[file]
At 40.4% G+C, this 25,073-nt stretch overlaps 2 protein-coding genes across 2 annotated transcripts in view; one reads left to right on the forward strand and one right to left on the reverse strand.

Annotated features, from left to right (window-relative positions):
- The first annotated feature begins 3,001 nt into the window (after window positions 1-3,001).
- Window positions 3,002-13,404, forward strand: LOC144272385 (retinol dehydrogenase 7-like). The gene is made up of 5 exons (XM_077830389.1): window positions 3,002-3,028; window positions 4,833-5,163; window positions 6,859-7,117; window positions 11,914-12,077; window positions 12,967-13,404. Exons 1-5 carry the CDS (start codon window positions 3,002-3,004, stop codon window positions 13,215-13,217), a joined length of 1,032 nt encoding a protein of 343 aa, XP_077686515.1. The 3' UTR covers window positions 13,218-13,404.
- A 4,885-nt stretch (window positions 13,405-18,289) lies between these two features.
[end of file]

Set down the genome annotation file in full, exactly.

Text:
At 40.4% G+C, this 25,073-nt stretch overlaps 2 protein-coding genes across 2 annotated transcripts in view; one reads left to right on the forward strand and one right to left on the reverse strand.

Annotated features, from left to right (window-relative positions):
- The first annotated feature begins 3,001 nt into the window (after window positions 1-3,001).
- Window positions 3,002-13,404, forward strand: LOC144272385 (retinol dehydrogenase 7-like). The gene is made up of 5 exons (XM_077830389.1): window positions 3,002-3,028; window positions 4,833-5,163; window positions 6,859-7,117; window positions 11,914-12,077; window positions 12,967-13,404. Exons 1-5 carry the CDS (start codon window positions 3,002-3,004, stop codon window positions 13,215-13,217), a joined length of 1,032 nt encoding a protein of 343 aa, XP_077686515.1. The 3' UTR covers window positions 13,218-13,404.
- A 4,885-nt stretch (window positions 13,405-18,289) lies between these two features.